The Transculturalized Diversity and Inclusion Model: A New Paradigm for Leadership

The Transculturalized Diversity and Inclusion Model: A New Paradigm for Leadership

Charlotte L. V. Thoms (National Technical Institute for the Deaf (NTID), USA) and Sharon L. Burton (Claremont Lincoln University, USA)
Copyright: © 2019 |Pages: 20
DOI: 10.4018/978-1-5225-9531-1.ch024

Abstract

While the transculturalized diversity and inclusion (TD&I) model is a contemporaneous strategy for leadership and learning, it is the latest of the existing disability study models. This chapter reviews the development of the TD&I model from the leadership perspective to study arguments, experiences, and to investigate how this information apprises the construction and exercise of transcultural consciousness, expertise, know-how, traditions, determinations, happenstances, objectives, agreement, and learning. This exploration focuses on the implementation of the model and survey results as this transculturalized model is reasoned the appropriate tool to expose how different backgrounds can be utilized in achievement to blend variability, variation, and diversity into unity. Beginning with the initial conceptual frameworks, and the results of the data, this research details the TD&I model and how to implement it in today's environment of activating change and transformation. This information adds to the body of knowledge regarding disability, strategy, diversity, and inclusion for academics, practitioners, and learners.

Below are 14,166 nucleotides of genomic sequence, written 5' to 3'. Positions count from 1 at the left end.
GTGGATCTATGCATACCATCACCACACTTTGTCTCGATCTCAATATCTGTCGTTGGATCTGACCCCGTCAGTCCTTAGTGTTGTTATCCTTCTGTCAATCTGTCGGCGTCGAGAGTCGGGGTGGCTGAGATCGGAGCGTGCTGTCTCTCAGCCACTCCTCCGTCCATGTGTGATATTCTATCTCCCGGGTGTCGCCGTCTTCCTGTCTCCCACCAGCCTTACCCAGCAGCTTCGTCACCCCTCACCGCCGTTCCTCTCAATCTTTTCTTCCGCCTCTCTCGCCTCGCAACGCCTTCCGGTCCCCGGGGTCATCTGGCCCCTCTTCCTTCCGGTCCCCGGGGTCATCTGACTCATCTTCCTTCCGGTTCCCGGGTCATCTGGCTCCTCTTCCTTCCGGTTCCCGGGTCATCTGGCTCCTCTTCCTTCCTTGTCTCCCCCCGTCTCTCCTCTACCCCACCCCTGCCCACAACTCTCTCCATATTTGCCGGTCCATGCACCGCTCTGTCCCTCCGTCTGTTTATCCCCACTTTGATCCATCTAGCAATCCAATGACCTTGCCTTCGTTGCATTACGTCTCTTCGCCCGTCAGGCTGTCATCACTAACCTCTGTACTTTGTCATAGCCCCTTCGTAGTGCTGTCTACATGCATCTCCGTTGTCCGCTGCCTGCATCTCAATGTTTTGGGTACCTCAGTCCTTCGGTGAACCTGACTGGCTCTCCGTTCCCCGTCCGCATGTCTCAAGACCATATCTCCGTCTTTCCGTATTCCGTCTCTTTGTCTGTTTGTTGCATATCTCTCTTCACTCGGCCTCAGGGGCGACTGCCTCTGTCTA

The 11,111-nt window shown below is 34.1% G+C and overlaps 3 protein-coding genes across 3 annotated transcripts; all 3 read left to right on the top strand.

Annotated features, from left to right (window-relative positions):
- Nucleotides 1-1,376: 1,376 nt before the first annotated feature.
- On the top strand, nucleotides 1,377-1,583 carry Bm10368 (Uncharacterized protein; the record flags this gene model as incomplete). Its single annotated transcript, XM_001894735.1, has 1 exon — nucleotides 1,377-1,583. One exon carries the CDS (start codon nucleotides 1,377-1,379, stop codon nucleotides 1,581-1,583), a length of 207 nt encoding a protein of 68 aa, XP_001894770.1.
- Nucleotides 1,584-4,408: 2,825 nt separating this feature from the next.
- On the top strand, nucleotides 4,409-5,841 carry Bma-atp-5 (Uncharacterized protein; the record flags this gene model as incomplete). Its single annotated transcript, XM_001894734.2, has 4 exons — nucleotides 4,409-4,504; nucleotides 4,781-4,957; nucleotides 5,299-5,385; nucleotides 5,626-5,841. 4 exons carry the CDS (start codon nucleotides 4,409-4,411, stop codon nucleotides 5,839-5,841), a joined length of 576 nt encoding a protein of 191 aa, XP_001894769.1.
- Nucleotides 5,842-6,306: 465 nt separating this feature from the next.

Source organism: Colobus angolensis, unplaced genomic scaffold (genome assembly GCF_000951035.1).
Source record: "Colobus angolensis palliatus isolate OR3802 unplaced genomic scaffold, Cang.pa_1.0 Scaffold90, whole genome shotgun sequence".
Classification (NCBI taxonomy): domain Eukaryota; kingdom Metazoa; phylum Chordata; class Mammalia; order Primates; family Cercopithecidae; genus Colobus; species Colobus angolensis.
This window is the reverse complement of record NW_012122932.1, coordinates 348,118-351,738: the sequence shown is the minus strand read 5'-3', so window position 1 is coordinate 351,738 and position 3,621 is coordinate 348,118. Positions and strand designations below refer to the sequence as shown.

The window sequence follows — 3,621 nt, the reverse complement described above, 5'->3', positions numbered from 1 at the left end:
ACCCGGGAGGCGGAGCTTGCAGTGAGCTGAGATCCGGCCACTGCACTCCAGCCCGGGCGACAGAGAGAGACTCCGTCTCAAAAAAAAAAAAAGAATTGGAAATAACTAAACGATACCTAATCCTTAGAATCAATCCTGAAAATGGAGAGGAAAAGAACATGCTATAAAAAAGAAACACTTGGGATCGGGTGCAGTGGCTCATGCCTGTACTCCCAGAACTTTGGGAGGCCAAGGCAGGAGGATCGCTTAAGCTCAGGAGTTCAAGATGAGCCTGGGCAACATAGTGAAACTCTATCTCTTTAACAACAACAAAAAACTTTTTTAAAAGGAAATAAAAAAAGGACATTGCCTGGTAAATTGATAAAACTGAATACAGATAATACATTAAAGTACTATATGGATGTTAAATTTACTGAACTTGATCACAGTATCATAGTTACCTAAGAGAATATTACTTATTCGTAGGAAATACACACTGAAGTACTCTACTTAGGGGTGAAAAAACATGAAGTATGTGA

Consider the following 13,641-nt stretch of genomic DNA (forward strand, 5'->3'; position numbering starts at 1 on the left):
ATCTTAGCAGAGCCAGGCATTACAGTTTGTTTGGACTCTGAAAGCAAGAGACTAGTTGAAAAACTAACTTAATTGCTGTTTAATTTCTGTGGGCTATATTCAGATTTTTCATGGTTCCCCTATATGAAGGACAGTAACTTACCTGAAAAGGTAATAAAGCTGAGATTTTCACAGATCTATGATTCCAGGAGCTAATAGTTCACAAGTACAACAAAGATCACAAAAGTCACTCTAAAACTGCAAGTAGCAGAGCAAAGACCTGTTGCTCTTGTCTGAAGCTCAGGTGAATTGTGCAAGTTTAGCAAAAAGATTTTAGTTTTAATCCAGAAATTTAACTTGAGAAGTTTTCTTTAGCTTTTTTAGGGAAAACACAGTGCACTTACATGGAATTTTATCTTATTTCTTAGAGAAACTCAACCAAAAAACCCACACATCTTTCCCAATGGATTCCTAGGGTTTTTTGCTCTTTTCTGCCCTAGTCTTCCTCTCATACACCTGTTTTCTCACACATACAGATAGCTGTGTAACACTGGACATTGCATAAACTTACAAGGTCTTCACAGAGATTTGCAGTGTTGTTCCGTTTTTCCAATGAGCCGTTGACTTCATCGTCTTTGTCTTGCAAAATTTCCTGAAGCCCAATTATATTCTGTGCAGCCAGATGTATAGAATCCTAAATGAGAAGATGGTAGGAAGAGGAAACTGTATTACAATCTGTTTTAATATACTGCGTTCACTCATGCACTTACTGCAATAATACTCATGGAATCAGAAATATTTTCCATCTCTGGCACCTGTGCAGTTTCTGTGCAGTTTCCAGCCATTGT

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Delimitations Of This Article

Delimitations refer to marking deliberate limits or borderlines to form boundaries (Brown Jackson, 2016). The boundaries set for this article include information directly related to the TD&I model, not the medical model of disability or the social model of disability. Plenty of data exist on the medical model of disability (Barnes & Mercer, 2005; Brisenden, 1986; Dunay, Engle, 2012; Sharma, Illés, 2016; Gallagher, 2009; Jaeger & Bowman, 2005; Symeonidou, 2009; Thoms & Burton, 2015), as well as the social model of disability (Danforth, 2008; Connor, Gabel, Gallagher, & Morton, 2008; Finkelstein, 2001; Lang, 2001; Parmenter, 2011; Shakespeare & Watson, 2002; Smart, 2009; Thoms & Burton, 2015; World Health Organization & The World Bank, 2011). The medical and social models were explained by this research team (Thoms & Burton, 2015; Thoms & Burton, 2018) and it would be redundant to recapture such information in this article.

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